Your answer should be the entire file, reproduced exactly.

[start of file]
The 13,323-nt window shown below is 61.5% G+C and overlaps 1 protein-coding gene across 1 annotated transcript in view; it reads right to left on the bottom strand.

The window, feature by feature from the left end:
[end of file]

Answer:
The 13,323-nt window shown below is 61.5% G+C and overlaps 1 protein-coding gene across 1 annotated transcript in view; it reads right to left on the bottom strand.

The window, feature by feature from the left end: